The Paul Brophy Case

Topics: Judaism, Percutaneous endoscopic gastrostomy, Bioethics Pages: 3 (752 words) Published: October 27, 2014
THE BROPHY CASE 2 Paul Brophy was a 46 year-old firefighter and EMTwho had a brain aneurysm that left him in a persistive vegitative state (PVS) with no hope of recovery. He was admitted to New England Sinai Hospital and during the course of treatment a gastrostomy tude was placed in his stomach to provide him with food and water. When x-rays revealed that Mr. Brophy had irresiversable brain damage, his wife and family requested the tube removed and he be allowed to die, as was his verbal request to his family. However, the hospital refused, indicating that the deprivation of basic needs is unethical and the case was taken to court. In this paper I will discuss the ways that the principles of beneficence and justice are relevant in this case, how the Jewish religion would approach the right to die, and what I would do in this situation.

As stated above, the case went to court and a judge agreed that Mr. Brophy would have not wanted the gastrostomy tube; however, he refused to authorize its removal because he was not terminally ill. The case went on to the Supreme Judicial Court of Massachusetts who decided to transfer Mr. Brophy to another hospital that was agreeable to removal of the gastrostomy tube (Paul Brophy - Wikipedia, the free encyclopedia, n.d). In terms of beneficence, I feel that the hospital was acting with with good faith and did believe that keeping the feeding tube was beneficial to Mr. Brophy. Beauchamp & Childress (2013) write that the “Principle of beneficience refers to a statement of moral obligation to act for the benefit of others” (p. 203). In terms of justice, I believe that in the end Mr. Brophy and his family did receive justice. His request was honored, in part, because it emphasizes our duty to respect the valid wishes of individuals. Beauchamp & Childress write that “The terms fairness, desert (what is...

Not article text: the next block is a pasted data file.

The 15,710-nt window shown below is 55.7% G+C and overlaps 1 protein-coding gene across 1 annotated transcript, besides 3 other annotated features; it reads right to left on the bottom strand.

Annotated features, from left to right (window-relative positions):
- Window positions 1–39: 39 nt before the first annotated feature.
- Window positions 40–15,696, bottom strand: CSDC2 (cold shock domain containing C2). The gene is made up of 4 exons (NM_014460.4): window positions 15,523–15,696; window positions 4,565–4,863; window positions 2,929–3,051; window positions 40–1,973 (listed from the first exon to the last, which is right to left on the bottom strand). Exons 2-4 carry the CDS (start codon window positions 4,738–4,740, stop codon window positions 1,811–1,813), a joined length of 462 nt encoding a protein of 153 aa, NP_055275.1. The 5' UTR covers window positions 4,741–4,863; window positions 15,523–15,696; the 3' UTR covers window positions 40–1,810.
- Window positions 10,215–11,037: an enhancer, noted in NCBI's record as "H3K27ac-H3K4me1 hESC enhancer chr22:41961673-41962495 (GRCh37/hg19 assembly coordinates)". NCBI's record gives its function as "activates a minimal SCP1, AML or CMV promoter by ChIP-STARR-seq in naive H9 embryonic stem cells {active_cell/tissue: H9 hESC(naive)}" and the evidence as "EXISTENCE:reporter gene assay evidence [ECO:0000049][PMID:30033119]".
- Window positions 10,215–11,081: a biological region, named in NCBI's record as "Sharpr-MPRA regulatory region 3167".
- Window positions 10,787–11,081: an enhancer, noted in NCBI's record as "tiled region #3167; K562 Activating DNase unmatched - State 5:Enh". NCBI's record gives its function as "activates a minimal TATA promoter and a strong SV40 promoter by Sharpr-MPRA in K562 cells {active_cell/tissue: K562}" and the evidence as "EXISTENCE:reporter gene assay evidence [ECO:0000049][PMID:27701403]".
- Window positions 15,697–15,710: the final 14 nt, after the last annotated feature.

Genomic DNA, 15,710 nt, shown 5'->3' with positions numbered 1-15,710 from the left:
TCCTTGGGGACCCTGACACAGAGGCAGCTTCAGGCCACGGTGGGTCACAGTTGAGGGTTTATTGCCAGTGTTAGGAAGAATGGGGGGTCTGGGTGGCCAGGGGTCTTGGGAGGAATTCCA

References: Beauchamp, T. L., & Childress, J. F. (2013). Principles of biomedical ethics. ( 7th ed., p. 203).
New York, NY: Oxford University Press.
Schlesinger, F. (n.d.). The Dying and Their Treatment. (n.d.). Retrieved from
Paul Brophy - Wikipedia, the free encyclopedia. (n.d.). Retrieved from
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